Costa Rica is Central America's special jewel. It has a reputation for being an oasis of calm among its turbulent neighbors, but there's more to Costa Rica than a stable status quo. The country's natural attractions, wildlife and reputation for enlightened conservation draw tourists from all over the world. Successive governments have made a real effort to preserve the country's image as an ecotourism heaven, making Costa Rica one of the best places to experience the tropics naturally and with minimal impact.
Facts At A Glance: Full country name: Republic of Costa Rica Area: 51,100 sq km (19,929 sq mi) Population: 3.8 million Capital city: San José (pop 340,000) People: 96% Spanish descent, 2% African descent, 1% indigenous Indians, 1% Chinese Language: Spanish, Creole English and Indian dialects Religion: 85% Roman Catholic, 14% Protestant Government: Democratic Time: GMT/UTC minus 6 hours Electricity: 110V, 60 Hz Weights & measures: Metric Major industries: Tourism, electronics, coffee, bananas, sugar, food processing, textiles and clothing, construction materials, fertilizer, plastic products Major trading partners: USA, Germany, Italy, Japan, Guatemala, Mexico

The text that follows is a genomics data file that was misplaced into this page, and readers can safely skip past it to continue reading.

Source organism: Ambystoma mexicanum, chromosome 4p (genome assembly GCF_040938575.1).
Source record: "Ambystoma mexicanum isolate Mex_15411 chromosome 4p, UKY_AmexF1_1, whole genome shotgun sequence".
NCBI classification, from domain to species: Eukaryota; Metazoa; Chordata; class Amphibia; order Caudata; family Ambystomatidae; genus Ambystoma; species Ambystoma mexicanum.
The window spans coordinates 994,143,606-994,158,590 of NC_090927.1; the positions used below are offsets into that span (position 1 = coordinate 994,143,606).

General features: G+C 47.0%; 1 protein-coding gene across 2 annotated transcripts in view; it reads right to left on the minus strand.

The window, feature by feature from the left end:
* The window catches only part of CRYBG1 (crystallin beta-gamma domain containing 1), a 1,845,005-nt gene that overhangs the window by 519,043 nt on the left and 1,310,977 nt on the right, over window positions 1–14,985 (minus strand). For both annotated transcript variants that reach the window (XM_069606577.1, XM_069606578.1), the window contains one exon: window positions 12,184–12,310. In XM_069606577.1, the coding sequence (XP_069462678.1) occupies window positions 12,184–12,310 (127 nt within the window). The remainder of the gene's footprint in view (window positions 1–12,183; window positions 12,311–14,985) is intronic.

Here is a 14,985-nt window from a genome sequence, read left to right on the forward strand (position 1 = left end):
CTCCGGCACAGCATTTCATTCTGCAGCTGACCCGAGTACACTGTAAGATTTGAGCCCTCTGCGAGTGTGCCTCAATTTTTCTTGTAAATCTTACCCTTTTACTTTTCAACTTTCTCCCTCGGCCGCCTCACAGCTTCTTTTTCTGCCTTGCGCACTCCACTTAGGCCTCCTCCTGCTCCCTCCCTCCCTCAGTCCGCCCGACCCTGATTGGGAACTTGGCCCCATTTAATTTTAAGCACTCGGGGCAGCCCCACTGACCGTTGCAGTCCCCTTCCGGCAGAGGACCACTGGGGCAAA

Visa requirements for Costa Rica change rapidly so check http://www.costarica-embassy.org for updates regarding passport requirements. Currently citizens of the USA, Argentina, Brazil, Canada, Israel, Japan, Panama, Romania, South Korea, Uruguay, the UK, France and most other Western European countries do not need a visa for a 90-day stay. Citizens of Australia, Ireland, Iceland, India, Mexico, New Zealand, Russia, South Africa, Vatican City and most of Eastern Europe and Latin America can stay 30 days without a visa. If you do need a visa, it will cost approximately US$20 from a Costa Rican consulate. All foreign citizens entering Costa Rica must have a passport that is valid for at least six months after the date they enter the country. As of April 2007, citizens of the United States are required to have a valid passport for at least 30 days after the date they enter into the country.
Tourists are encouraged to use the same level of caution that they would exercise in major cities or tourist areas throughout the world. Travellers should avoid urban areas that are known to have high crime rates, should avoid deserted properties or undeveloped land, should walk or exercise with a companion, should avoid responding in kind to verbal harassment, and should bear in mind that resort areas popular with foreign tourists are also common venues for criminal activities.
There are no required vaccinations for travel to Costa Rica, although in some provinces there is a malaria risk, according to the Centers for Disease Control and Prevention, which posts its recommendations at www.cdc.gov.
The CDC’s bible for medical recommendations is called the Yellow Book and available online. From the website’s travel section, select Yellow Book / Build Custom Report to find risk assessments for yellow fever and malaria.